National Tour of “Talkin’ ‘Bout My Generation” to be Performed at PC
The national tour of the play Talkin’ ‘Bout My Generation will be performed in Providence College’s John Bowab Studio Theatre in the Smith Center for the Arts on Tuesday, October 16, at 7:00 p.m.
Open to the College community, the play is presented by Will & Company and uses six characters, portrayed by one actress, to illustrate diversity issues and challenges faced by the current generation of college students.
Elena Yee, director of the Balfour Office of Multicultural Activities, said she has seen the play several times before and recognized its relevance to PC.
“The characters in the play represent a diversity of issues and challenges that today’s college students are experiencing, as well as representing an intersection of identities that I found intriguing and thought-provoking. I felt that students at PC would feel the same as I do,” she said.
In addition to the Balfour office, the event is co-sponsored by more than a dozen academic departments, offices, and student organizations.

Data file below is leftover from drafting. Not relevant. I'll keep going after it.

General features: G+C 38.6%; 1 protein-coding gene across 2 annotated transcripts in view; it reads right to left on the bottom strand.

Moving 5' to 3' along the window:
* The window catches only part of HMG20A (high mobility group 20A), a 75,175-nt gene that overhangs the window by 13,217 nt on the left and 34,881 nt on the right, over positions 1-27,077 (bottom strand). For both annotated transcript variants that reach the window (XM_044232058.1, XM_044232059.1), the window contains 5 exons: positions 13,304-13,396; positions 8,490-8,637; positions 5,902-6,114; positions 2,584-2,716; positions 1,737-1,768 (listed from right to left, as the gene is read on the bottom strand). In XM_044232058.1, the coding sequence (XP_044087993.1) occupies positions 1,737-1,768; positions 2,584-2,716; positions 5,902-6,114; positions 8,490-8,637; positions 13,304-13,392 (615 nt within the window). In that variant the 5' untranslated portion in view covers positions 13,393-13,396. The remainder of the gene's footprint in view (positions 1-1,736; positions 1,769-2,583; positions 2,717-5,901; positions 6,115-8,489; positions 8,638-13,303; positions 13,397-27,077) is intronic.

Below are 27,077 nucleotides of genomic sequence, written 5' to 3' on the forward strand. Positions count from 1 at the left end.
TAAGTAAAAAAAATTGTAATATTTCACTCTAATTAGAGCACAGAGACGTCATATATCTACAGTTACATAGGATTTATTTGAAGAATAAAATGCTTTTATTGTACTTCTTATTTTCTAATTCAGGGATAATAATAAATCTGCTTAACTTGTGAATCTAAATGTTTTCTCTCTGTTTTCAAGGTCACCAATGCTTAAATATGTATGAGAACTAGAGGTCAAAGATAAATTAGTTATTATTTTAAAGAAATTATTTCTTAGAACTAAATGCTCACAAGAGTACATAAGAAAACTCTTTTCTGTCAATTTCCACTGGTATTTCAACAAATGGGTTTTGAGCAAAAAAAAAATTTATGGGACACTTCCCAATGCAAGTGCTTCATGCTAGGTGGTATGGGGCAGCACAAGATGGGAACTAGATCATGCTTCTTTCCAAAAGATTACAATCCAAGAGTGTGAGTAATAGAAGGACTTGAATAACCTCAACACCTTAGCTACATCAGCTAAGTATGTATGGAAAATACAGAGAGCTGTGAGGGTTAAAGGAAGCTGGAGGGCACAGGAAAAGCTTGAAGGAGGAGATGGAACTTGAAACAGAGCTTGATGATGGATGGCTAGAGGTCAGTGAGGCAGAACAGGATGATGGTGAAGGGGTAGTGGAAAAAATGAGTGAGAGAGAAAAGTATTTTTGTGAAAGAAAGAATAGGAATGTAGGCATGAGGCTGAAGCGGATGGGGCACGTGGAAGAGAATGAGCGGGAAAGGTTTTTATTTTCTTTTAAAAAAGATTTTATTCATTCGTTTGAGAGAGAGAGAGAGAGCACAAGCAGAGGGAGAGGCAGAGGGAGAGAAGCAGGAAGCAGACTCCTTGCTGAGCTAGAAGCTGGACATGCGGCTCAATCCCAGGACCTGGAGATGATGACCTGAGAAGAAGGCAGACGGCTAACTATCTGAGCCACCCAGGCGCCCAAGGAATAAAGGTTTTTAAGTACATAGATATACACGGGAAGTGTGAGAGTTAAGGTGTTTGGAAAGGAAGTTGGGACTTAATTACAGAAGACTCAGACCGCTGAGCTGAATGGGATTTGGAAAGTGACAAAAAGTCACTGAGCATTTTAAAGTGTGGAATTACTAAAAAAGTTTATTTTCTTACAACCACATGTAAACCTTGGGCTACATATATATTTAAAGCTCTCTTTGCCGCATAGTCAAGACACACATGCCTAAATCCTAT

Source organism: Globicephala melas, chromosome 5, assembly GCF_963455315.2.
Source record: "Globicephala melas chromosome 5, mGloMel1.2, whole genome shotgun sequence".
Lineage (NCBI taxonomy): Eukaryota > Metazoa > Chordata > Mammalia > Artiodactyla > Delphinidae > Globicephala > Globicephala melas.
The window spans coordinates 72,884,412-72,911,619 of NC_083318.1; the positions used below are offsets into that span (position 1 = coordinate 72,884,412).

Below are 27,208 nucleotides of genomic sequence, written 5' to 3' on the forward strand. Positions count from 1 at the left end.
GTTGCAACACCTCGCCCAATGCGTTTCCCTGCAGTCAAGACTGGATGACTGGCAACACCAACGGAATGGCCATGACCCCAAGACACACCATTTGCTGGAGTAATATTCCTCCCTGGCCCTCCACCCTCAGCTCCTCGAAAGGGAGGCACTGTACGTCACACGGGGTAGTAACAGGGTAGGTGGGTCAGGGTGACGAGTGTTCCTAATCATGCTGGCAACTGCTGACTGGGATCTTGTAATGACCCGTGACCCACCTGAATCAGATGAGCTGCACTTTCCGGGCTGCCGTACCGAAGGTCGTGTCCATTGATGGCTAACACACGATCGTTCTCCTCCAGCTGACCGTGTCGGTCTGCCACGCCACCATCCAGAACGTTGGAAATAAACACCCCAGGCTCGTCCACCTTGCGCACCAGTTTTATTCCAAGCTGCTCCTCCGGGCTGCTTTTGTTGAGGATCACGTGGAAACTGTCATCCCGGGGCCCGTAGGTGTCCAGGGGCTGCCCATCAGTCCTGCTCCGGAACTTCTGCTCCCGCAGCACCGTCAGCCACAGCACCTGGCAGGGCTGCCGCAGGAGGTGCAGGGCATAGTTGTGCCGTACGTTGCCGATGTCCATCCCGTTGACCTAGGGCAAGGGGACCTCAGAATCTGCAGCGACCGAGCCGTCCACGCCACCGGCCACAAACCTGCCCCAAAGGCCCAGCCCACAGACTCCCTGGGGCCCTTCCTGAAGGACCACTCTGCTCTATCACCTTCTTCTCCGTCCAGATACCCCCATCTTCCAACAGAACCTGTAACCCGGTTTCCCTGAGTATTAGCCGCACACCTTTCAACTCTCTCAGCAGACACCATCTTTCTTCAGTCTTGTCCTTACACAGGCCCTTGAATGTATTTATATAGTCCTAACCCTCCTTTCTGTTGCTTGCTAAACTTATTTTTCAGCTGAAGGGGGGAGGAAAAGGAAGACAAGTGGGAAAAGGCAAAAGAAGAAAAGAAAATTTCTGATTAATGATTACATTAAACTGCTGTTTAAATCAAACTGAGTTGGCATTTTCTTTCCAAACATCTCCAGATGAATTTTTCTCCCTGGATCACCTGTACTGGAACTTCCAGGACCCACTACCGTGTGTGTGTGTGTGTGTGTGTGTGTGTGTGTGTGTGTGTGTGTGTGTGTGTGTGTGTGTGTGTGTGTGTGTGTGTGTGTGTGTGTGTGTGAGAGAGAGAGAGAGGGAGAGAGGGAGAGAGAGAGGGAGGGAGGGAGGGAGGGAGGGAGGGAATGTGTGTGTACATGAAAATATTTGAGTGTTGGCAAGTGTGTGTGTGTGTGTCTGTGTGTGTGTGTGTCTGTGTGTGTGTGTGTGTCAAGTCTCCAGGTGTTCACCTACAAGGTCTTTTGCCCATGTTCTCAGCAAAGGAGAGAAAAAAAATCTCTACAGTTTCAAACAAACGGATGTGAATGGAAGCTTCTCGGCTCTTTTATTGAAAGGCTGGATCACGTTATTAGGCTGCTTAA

Exploring diversity in college
The theatre group Will & Company, based in Los Angeles, began primarily as a troupe dedicated to making Shakespeare accessible to under-represented communities. Over the years, its work has extended to include contemporary works that blend sociological and historical material with entertainment.
Colin Cox, director and writer of Talkin’ ‘Bout My Generation, travels with actress Toyin Moses, who portrays the characters in the 65-minute, multimedia performance.
• Two Spirit is a Native American who talks of the constant abuse she must endure as a transgender person off her reservation.
• Black Man Walking is a black graduate student who is falsely accused of a crime and discovers racism in the American justice system.
• Veiled Intent is a Muslim-American student who tackles the American prejudice against the hijab and the role of Arab-Americans in the wake of the World Trade Center attacks.
• Have Faith is a Christian student who examines the right to stand up for her faith on college campuses.
• Body Image is an Asian-American student who talks of her anorexia and the demands made on American women in terms of body image.
• Stigma is an autistic college student, a victim of cyberbullying, who asks for empathy for the intellectually disabled.
“The play advances PC’s mission by creating an opportunity for students to engage and respond to the diverse experiences of others and of themselves. My hope is that the play will encourage more respect for the dignity of each person, as well as cultivate intellectual and social growth among students through the arts,” said Yee.
— Genevieve Marie Ilg ’14
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